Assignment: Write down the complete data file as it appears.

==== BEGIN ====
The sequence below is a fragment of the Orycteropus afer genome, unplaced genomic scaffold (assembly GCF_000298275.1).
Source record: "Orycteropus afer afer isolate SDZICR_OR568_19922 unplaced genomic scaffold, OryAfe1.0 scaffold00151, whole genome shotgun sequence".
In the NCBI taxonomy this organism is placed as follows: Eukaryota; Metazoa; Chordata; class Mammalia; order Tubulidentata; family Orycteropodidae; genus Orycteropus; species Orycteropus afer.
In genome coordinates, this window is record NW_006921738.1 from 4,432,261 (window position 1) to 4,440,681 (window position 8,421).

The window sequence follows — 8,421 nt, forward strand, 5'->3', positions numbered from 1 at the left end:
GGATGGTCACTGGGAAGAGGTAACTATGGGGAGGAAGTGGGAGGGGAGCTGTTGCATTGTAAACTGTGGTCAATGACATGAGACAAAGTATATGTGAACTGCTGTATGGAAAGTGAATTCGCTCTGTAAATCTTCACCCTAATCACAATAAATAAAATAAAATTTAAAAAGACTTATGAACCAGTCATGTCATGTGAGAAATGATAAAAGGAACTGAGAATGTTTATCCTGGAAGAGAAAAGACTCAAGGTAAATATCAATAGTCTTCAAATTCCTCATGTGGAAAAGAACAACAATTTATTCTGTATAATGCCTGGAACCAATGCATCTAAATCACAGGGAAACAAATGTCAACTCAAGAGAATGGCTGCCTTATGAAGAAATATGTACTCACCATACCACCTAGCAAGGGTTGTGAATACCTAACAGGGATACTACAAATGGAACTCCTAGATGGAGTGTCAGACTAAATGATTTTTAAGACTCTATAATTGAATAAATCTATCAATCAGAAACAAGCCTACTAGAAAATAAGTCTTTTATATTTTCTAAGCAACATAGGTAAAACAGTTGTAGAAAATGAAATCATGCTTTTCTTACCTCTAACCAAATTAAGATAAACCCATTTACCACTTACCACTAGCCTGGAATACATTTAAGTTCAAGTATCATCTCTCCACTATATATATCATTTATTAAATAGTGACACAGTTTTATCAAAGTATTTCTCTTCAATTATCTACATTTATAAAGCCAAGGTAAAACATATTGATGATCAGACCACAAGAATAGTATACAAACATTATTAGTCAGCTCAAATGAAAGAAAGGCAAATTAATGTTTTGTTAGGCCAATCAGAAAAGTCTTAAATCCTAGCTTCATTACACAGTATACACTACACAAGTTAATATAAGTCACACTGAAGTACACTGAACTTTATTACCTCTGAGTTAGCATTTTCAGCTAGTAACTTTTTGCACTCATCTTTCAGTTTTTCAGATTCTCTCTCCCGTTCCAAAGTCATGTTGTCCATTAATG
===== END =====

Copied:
The sequence below is a fragment of the Orycteropus afer genome, unplaced genomic scaffold (assembly GCF_000298275.1).
Source record: "Orycteropus afer afer isolate SDZICR_OR568_19922 unplaced genomic scaffold, OryAfe1.0 scaffold00151, whole genome shotgun sequence".
In the NCBI taxonomy this organism is placed as follows: Eukaryota; Metazoa; Chordata; class Mammalia; order Tubulidentata; family Orycteropodidae; genus Orycteropus; species Orycteropus afer.
In genome coordinates, this window is record NW_006921738.1 from 4,432,261 (window position 1) to 4,440,681 (window position 8,421).

The window sequence follows — 8,421 nt, forward strand, 5'->3', positions numbered from 1 at the left end:
GGATGGTCACTGGGAAGAGGTAACTATGGGGAGGAAGTGGGAGGGGAGCTGTTGCATTGTAAACTGTGGTCAATGACATGAGACAAAGTATATGTGAACTGCTGTATGGAAAGTGAATTCGCTCTGTAAATCTTCACCCTAATCACAATAAATAAAATAAAATTTAAAAAGACTTATGAACCAGTCATGTCATGTGAGAAATGATAAAAGGAACTGAGAATGTTTATCCTGGAAGAGAAAAGACTCAAGGTAAATATCAATAGTCTTCAAATTCCTCATGTGGAAAAGAACAACAATTTATTCTGTATAATGCCTGGAACCAATGCATCTAAATCACAGGGAAACAAATGTCAACTCAAGAGAATGGCTGCCTTATGAAGAAATATGTACTCACCATACCACCTAGCAAGGGTTGTGAATACCTAACAGGGATACTACAAATGGAACTCCTAGATGGAGTGTCAGACTAAATGATTTTTAAGACTCTATAATTGAATAAATCTATCAATCAGAAACAAGCCTACTAGAAAATAAGTCTTTTATATTTTCTAAGCAACATAGGTAAAACAGTTGTAGAAAATGAAATCATGCTTTTCTTACCTCTAACCAAATTAAGATAAACCCATTTACCACTTACCACTAGCCTGGAATACATTTAAGTTCAAGTATCATCTCTCCACTATATATATCATTTATTAAATAGTGACACAGTTTTATCAAAGTATTTCTCTTCAATTATCTACATTTATAAAGCCAAGGTAAAACATATTGATGATCAGACCACAAGAATAGTATACAAACATTATTAGTCAGCTCAAATGAAAGAAAGGCAAATTAATGTTTTGTTAGGCCAATCAGAAAAGTCTTAAATCCTAGCTTCATTACACAGTATACACTACACAAGTTAATATAAGTCACACTGAAGTACACTGAACTTTATTACCTCTGAGTTAGCATTTTCAGCTAGTAACTTTTTGCACTCATCTTTCAGTTTTTCAGATTCTCTCTCCCGTTCCAAAGTCATGTTGTCCATTAATG